As of 8 a.m. on Monday, Albertans over the age of 12 were given the green light to book their COVID-19 immunizations at either Alberta Health Services’ vaccination sites or a participating pharmacy.
According to some Lethbridge pharmacies, there have been some discrepancies when it comes to vaccine supply.
Potential surplus of Moderna
Vishal Sukhadiya, pharmacist and owner of The Medicine Shoppe Pharmacy South, said his pharmacy’s shipments of the Moderna vaccine — which is approved for anyone over 18 — have increased dramatically, making his business’ operation run much more smoothly.
The pharmacy is averaging 80 to 100 appointments per day following a delivery.
“We used to get, like, 100 doses every two weeks,” Sukhadiya said. “Now it looks like we are getting 200 to 400 doses every week.
“Looks like the way supply has been lately, I think second dose is just around the corner.”
While his pharmacy’s supply is currently in line with demand, Sukhadiya said some individuals in their 20s and 30s are hesitant to get their shot, which could mean a surplus of doses in the near future.
“About 20 per cent of our clients — our own clients in that age group — they do not want to get a vaccine,” he said. “We already phoned them, but nope.
“I am anticipating that for the first dose, the supply will be a lot more than the demand in the next two weeks.”
Waiting on Pfizer
Norbridge Pharmacy also administers COVID-19 vaccines. However, its situation is slightly different.
Pharmacist Rhea Edrosolan, who has been working at Norbridge for the last seven years, told Global News she hasn’t been able to administer any Pfizer vaccines to the newly eligible age group.
Pfizer has been approved for anyone over the age of 12.
According to Edrosolan, Norbridge is waiting on a shipment of around 120 doses to arrive either Wednesday or Thursday before taking bookings.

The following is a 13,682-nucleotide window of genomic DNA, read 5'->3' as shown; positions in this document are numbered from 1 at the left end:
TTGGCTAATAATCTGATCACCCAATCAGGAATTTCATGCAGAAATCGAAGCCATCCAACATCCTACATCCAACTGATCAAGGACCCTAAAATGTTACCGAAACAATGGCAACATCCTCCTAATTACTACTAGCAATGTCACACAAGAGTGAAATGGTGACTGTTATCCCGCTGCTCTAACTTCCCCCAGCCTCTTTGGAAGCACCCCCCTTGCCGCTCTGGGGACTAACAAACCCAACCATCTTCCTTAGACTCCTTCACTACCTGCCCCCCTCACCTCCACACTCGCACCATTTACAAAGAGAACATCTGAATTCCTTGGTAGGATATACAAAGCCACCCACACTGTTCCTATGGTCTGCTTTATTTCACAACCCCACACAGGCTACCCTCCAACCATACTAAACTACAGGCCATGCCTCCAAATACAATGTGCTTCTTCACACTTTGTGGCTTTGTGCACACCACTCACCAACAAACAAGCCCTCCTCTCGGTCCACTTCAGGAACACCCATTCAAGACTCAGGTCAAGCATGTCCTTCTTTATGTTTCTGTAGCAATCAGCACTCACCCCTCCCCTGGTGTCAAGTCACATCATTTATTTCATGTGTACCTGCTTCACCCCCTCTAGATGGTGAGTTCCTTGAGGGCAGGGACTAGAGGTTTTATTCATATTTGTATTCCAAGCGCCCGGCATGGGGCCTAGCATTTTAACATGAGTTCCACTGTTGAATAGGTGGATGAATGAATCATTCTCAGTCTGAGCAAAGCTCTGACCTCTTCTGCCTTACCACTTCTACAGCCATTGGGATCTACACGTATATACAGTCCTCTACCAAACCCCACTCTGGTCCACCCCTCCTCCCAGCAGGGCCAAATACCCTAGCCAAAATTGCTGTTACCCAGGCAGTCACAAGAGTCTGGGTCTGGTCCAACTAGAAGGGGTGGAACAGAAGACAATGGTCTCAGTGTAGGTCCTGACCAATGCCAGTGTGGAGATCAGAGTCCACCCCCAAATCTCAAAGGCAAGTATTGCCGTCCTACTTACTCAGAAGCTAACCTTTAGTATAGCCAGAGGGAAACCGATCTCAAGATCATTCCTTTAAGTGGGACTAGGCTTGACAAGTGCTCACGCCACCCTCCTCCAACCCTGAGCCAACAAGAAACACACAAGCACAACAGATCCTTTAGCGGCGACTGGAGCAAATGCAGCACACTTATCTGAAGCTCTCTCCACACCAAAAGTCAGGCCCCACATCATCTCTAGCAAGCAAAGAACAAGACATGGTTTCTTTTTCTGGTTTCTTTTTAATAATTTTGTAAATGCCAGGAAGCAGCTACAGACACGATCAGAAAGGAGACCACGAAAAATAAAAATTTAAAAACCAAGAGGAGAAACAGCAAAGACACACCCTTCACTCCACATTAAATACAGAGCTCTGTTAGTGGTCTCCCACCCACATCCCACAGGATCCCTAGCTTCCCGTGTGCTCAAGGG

The mid-week arrival adds an element of difficulty, due to reduced weekend hours and needing to administer the shots within a certain timeline.
“It would have been nice to get more and to get the shipping at the start of the week,” she explained.
“The problem is we’re getting it in the middle of the week and we only have five days to get it all done.”
Although she doesn’t think it likely, Edrolsolan said in the event first-dose appointments can’t all be filled, they are considering those who need their second dose.
“We are taking names for (people) who are eligible for the second dose, just in case we do have a cancellation and we can’t get anybody to come in for their first dose. Then at least we have that fallback name to go to just in case.”
Getting your second dose somewhere else
According to Alberta Health Services, all COVID-19 vaccines approved by Health Canada will be provided to residents of the province within a four-month timeline between the first and second dose. AHS added that there is no requirement for people to book both of the immunizations at the same location.
“After receiving a first dose of a Health Canada-approved COVID-19 vaccine at an Alberta Health Services (AHS) immunization site or participating pharmacy, you can get your second dose from a different approved source,” an emailed statement read.
“We ask that you bring your proof of immunization/immunization record to the second appointment.”
As of May 10, a total of 1,947,004 doses had been administered, with 319,779 Albertans receiving both doses.View link »